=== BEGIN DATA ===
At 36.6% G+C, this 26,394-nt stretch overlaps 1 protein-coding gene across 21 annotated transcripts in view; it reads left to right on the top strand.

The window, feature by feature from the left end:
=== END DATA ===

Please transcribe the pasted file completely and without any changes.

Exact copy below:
At 36.6% G+C, this 26,394-nt stretch overlaps 1 protein-coding gene across 21 annotated transcripts in view; it reads left to right on the top strand.

The window, feature by feature from the left end: